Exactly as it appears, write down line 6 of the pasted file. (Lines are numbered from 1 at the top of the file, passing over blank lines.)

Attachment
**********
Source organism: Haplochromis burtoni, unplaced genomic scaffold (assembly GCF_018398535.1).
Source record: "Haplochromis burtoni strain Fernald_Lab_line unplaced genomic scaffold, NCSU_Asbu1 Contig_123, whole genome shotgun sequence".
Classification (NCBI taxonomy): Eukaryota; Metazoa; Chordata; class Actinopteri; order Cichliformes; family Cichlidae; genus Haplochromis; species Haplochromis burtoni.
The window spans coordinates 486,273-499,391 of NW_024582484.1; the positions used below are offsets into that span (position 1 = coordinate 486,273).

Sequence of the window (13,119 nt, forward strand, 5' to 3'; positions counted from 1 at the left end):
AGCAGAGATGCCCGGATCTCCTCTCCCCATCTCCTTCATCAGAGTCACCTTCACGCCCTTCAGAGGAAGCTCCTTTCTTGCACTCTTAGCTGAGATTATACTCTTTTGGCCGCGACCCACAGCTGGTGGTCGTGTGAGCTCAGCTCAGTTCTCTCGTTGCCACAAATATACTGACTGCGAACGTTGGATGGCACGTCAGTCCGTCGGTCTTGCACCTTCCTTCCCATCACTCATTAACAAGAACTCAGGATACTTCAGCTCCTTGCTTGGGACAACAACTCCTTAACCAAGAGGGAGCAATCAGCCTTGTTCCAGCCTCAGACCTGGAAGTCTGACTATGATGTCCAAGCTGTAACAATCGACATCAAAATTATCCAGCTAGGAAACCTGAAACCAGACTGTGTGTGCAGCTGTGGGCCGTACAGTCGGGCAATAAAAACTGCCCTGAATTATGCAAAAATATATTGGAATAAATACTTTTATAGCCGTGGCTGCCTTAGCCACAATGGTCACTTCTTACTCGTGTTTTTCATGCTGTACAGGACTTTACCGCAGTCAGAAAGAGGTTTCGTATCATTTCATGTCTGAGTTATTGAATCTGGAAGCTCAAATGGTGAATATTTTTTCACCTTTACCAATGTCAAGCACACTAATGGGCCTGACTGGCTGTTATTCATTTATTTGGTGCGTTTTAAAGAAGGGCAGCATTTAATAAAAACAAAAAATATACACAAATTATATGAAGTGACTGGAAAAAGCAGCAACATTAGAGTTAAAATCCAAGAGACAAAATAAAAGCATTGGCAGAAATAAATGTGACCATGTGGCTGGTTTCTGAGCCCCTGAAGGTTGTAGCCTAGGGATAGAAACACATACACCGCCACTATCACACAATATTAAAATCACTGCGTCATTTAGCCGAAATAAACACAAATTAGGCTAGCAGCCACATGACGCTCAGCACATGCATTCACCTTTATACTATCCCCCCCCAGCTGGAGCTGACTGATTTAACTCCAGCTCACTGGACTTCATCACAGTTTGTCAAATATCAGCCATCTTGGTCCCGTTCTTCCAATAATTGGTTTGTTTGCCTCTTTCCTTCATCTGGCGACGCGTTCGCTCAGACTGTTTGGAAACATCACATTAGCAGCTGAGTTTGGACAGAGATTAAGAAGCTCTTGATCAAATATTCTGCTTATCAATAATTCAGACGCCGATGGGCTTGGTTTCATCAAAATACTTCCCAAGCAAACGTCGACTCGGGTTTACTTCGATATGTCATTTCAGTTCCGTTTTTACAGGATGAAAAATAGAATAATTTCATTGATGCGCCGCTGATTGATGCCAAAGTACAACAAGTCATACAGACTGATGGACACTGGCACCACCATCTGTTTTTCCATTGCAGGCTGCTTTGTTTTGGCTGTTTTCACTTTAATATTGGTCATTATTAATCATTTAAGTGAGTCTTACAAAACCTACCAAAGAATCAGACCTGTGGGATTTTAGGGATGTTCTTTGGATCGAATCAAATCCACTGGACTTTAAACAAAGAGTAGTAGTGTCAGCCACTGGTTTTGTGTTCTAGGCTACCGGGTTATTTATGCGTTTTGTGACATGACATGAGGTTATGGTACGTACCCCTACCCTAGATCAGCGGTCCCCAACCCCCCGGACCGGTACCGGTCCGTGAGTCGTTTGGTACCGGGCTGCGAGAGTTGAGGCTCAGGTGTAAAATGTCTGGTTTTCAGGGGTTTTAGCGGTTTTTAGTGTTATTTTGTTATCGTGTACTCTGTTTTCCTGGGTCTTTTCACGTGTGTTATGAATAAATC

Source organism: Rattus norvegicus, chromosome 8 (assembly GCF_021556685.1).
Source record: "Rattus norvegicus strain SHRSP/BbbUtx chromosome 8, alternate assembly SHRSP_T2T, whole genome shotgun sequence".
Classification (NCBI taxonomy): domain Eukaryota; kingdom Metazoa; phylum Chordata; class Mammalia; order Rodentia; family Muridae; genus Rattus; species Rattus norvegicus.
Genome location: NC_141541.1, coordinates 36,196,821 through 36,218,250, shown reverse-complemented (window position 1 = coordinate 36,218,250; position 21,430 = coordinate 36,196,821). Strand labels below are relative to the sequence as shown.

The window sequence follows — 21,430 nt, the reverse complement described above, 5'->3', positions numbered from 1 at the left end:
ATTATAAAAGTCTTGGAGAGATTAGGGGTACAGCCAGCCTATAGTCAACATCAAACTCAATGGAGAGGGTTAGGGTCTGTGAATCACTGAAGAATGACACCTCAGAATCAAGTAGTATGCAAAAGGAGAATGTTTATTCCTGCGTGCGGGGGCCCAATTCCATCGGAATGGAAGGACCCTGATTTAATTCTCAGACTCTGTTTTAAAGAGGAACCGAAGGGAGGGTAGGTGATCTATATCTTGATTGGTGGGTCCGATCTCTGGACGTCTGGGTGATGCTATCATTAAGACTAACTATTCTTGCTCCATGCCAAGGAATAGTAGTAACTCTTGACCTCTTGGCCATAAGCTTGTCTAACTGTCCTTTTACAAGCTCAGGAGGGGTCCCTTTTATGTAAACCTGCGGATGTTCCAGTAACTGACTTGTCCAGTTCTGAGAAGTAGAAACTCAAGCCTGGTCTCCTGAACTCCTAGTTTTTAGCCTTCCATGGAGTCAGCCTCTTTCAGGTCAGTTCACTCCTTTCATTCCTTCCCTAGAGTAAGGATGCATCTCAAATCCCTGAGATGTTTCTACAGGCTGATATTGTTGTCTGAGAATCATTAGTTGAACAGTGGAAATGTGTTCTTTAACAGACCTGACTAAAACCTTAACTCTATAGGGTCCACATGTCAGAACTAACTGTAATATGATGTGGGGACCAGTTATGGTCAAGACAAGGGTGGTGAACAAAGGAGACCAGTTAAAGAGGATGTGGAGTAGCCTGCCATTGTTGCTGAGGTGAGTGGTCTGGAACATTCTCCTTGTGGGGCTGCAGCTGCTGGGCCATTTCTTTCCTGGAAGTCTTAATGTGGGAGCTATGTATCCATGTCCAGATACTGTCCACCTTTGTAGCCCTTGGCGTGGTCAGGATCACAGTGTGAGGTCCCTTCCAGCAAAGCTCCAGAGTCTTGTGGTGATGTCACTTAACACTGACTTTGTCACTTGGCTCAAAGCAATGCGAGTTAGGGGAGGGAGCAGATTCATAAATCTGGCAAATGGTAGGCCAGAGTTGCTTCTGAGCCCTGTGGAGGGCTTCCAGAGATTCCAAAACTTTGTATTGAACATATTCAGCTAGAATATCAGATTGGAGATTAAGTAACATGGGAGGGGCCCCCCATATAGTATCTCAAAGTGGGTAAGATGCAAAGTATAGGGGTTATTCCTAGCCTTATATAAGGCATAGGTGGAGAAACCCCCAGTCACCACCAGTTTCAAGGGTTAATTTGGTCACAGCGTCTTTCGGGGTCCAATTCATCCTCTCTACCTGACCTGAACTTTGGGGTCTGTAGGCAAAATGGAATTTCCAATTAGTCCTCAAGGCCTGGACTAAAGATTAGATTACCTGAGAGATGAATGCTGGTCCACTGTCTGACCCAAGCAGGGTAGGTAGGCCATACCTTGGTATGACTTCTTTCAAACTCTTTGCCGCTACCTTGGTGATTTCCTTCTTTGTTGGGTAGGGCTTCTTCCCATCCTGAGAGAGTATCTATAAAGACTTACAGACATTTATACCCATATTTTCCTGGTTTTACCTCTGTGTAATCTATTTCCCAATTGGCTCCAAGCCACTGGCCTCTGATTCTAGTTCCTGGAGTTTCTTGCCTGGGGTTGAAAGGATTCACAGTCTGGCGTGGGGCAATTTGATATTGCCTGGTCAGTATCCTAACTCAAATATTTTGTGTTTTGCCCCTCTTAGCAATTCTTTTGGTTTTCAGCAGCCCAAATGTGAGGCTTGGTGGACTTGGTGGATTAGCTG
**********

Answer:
AGCAGAGATGCCCGGATCTCCTCTCCCCATCTCCTTCATCAGAGTCACCTTCACGCCCTTCAGAGGAAGCTCCTTTCTTGCACTCTTAGCTGAGATTATACTCTTTTGGCCGCGACCCACAGCTGGTGGTCGTGTGAGCTCAGCTCAGTTCTCTCGTTGCCACAAATATACTGACTGCGAACGTTGGATGGCACGTCAGTCCGTCGGTCTTGCACCTTCCTTCCCATCACTCATTAACAAGAACTCAGGATACTTCAGCTCCTTGCTTGGGACAACAACTCCTTAACCAAGAGGGAGCAATCAGCCTTGTTCCAGCCTCAGACCTGGAAGTCTGACTATGATGTCCAAGCTGTAACAATCGACATCAAAATTATCCAGCTAGGAAACCTGAAACCAGACTGTGTGTGCAGCTGTGGGCCGTACAGTCGGGCAATAAAAACTGCCCTGAATTATGCAAAAATATATTGGAATAAATACTTTTATAGCCGTGGCTGCCTTAGCCACAATGGTCACTTCTTACTCGTGTTTTTCATGCTGTACAGGACTTTACCGCAGTCAGAAAGAGGTTTCGTATCATTTCATGTCTGAGTTATTGAATCTGGAAGCTCAAATGGTGAATATTTTTTCACCTTTACCAATGTCAAGCACACTAATGGGCCTGACTGGCTGTTATTCATTTATTTGGTGCGTTTTAAAGAAGGGCAGCATTTAATAAAAACAAAAAATATACACAAATTATATGAAGTGACTGGAAAAAGCAGCAACATTAGAGTTAAAATCCAAGAGACAAAATAAAAGCATTGGCAGAAATAAATGTGACCATGTGGCTGGTTTCTGAGCCCCTGAAGGTTGTAGCCTAGGGATAGAAACACATACACCGCCACTATCACACAATATTAAAATCACTGCGTCATTTAGCCGAAATAAACACAAATTAGGCTAGCAGCCACATGACGCTCAGCACATGCATTCACCTTTATACTATCCCCCCCCAGCTGGAGCTGACTGATTTAACTCCAGCTCACTGGACTTCATCACAGTTTGTCAAATATCAGCCATCTTGGTCCCGTTCTTCCAATAATTGGTTTGTTTGCCTCTTTCCTTCATCTGGCGACGCGTTCGCTCAGACTGTTTGGAAACATCACATTAGCAGCTGAGTTTGGACAGAGATTAAGAAGCTCTTGATCAAATATTCTGCTTATCAATAATTCAGACGCCGATGGGCTTGGTTTCATCAAAATACTTCCCAAGCAAACGTCGACTCGGGTTTACTTCGATATGTCATTTCAGTTCCGTTTTTACAGGATGAAAAATAGAATAATTTCATTGATGCGCCGCTGATTGATGCCAAAGTACAACAAGTCATACAGACTGATGGACACTGGCACCACCATCTGTTTTTCCATTGCAGGCTGCTTTGTTTTGGCTGTTTTCACTTTAATATTGGTCATTATTAATCATTTAAGTGAGTCTTACAAAACCTACCAAAGAATCAGACCTGTGGGATTTTAGGGATGTTCTTTGGATCGAATCAAATCCACTGGACTTTAAACAAAGAGTAGTAGTGTCAGCCACTGGTTTTGTGTTCTAGGCTACCGGGTTATTTATGCGTTTTGTGACATGACATGAGGTTATGGTACGTACCCCTACCCTAGATCAGCGGTCCCCAACCCCCCGGACCGGTACCGGTCCGTGAGTCGTTTGGTACCGGGCTGCGAGAGTTGAGGCTCAGGTGTAAAATGTCTGGTTTTCAGGGGTTTTAGCGGTTTTTAGTGTTATTTTGTTATCGTGTACTCTGTTTTCCTGGGTCTTTTCACGTGTGTTATGAATAAATC